The Task Force shall make recommendations to present to the Governor by May 1, 2021, along with a report regarding progress toward the Plan’s goal to grow a $100 million mariculture industry in 20 years. Work of the Task Force is not intended to usurp the authority over any regulatory element of mariculture of shellfish and aquatic plants now existing with Commissioners, agencies, or Boards of the State, but rather to serve in an advisory capacity to the Governor on this topic.

The Task Force will use the following guiding principles in the implementation of the plan:

  1. SCOPE:For the purpose of this plan, mariculture is defined as enhancement, restoration, and farming of shellfish (marine invertebrates) and seaweeds (macroalgae). Finfish farming is not legal in Alaska waters.
  2. COORDINATION & LEADERSHIP:Effective implementation of this comprehensive plan requires coordination and commitment of time and resources from local, state, federal, and tribal governments, industry, Native and other communities, the University of Alaska, and other interested stakeholders.
  3. SUSTAINABILITY:Development of mariculture will be compatible with sustainability principles to maintain and improve environmental integrity, as required by the Alaska Constitution and Department of Fish and Game (ADF&G) management practices.
  4. TRADITIONAL KNOWLEDGE PARTICIPATION:Mariculture development will benefit from the involvement of members with traditional knowledge and expertise from Alaska Native communities in every element of the process.
  5. INNOVATION:Alaska presents many unique challenges, and developers will look globally to applicable research and solutions to apply to Alaska’s circumstances and geography.
  6. COMPATABILITY:The recommendations must be designed to protect existing marine uses, including subsistence, commercial fishing, and recreation and use Alaska assets and infrastructure.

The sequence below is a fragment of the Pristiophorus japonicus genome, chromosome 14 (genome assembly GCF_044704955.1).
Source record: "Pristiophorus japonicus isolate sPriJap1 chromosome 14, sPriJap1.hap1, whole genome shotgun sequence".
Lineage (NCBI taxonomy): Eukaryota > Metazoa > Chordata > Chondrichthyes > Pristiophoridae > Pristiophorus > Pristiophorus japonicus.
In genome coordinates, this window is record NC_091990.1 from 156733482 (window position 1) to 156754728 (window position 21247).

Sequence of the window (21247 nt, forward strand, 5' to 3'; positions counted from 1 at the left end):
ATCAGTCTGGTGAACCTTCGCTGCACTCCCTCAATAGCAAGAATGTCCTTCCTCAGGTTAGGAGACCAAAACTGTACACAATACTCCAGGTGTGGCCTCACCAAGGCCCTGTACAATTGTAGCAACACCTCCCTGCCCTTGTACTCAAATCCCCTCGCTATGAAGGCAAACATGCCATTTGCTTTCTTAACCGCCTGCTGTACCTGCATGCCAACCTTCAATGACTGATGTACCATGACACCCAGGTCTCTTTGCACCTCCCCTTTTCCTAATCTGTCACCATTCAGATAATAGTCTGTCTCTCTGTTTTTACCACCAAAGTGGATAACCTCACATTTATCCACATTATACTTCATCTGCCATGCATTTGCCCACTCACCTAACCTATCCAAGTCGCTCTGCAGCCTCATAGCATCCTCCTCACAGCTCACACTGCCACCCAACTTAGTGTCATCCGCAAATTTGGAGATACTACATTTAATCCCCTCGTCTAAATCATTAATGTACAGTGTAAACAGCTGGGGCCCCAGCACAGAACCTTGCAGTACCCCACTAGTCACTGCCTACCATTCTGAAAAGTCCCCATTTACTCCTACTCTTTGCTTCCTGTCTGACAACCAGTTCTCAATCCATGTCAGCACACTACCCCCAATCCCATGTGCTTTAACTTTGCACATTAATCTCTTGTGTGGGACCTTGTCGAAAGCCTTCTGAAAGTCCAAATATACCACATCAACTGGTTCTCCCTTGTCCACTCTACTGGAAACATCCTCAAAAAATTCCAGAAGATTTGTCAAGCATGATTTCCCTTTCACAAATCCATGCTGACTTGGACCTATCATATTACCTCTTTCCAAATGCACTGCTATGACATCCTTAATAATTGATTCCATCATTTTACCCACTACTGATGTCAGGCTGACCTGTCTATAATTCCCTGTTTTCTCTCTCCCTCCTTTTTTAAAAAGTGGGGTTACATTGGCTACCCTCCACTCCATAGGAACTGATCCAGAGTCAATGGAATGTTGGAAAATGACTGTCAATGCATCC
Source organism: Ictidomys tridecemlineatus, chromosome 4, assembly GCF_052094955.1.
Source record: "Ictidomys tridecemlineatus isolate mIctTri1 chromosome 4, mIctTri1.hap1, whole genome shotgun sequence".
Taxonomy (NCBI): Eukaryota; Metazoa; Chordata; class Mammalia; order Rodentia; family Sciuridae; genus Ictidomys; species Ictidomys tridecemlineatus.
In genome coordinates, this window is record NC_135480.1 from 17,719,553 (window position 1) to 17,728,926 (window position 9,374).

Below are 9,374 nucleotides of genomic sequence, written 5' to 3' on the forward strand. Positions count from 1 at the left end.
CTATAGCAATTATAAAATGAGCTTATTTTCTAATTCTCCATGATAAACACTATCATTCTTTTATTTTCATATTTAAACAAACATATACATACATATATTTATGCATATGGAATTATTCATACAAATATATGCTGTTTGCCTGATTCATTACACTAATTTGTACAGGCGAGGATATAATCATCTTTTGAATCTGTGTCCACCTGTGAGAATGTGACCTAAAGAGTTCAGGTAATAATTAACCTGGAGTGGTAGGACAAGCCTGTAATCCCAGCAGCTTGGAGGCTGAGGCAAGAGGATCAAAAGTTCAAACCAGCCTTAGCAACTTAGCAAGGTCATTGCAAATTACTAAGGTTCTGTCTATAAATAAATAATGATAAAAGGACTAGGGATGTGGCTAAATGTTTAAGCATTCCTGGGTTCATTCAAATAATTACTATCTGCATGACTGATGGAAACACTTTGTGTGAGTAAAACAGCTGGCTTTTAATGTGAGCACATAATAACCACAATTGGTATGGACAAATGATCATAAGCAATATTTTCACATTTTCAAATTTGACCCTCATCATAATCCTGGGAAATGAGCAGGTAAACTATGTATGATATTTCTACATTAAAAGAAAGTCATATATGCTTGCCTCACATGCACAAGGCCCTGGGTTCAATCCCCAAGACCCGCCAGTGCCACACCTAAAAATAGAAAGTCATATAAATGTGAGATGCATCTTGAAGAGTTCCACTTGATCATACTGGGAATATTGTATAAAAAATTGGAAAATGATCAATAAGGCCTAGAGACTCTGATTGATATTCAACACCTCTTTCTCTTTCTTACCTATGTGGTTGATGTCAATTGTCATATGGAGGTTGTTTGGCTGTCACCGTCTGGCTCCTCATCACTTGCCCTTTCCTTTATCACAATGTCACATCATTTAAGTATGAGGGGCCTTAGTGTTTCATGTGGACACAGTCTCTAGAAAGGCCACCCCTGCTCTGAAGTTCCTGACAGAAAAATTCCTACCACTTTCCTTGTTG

Composition and Chair

The Task Force consists of eleven members who are appointed by the Governor and serve at the pleasure of the Governor.

The members of the Alaska Mariculture Task Force shall include the following:

  1. the Commissioner of the Department of Fish and Game, or the Commissioner’s designee;
  2. the Commissioner of the Department of Commerce, Community and Economic Development, or the Commissioner’s designee;
  3. one representative from the University of Alaska;
  4. the Director of the Alaska Sea Grant Marine Advisory Program, or the Director’s designee;
  5. seven members of the public whose experience may include aquatic farming, seafood harvesting, seafood processing, nonprofit hatcheries, community sustainability, Alaska Native corporations, community development quota groups, tribal governments, or seafood marketing.

A chair and vice chair shall be selected annually by the Task Force from among its membership.

Administrative Support

The Office of the Governor and the Office of the Lieutenant Governor shall provide necessary administrative support.

General Provisions

Consistent with law and available appropriations, each designated State agency shall use existing personnel and monetary resources to comply with this Order.

Task Force members receive no compensation or other remuneration from the State as members of the Task Force.

The Task Force will meet quarterly and may meet more frequently if determined by the Task Force. The Task Force will use teleconferencing or other electronic means, to the extent practicable, in order to gain the widest public participation possible at minimum cost.

A majority of the members of the Task Force constitutes a quorum for conducting business. Meetings of the Task Force shall be conducted, and notice of regular meetings provided, in accordance with AS 44.62.310 – AS 44.62.319 (Open Meetings Act). Records of the Task Force are subject to inspection and copying as public records under AS 40.25.110 – 40.25.220.


The Alaska Mariculture Task Force expires on June 30, 2021.

This Order takes effect immediately.

Dated this 27th day of August, 2018.

/s/Bill Walker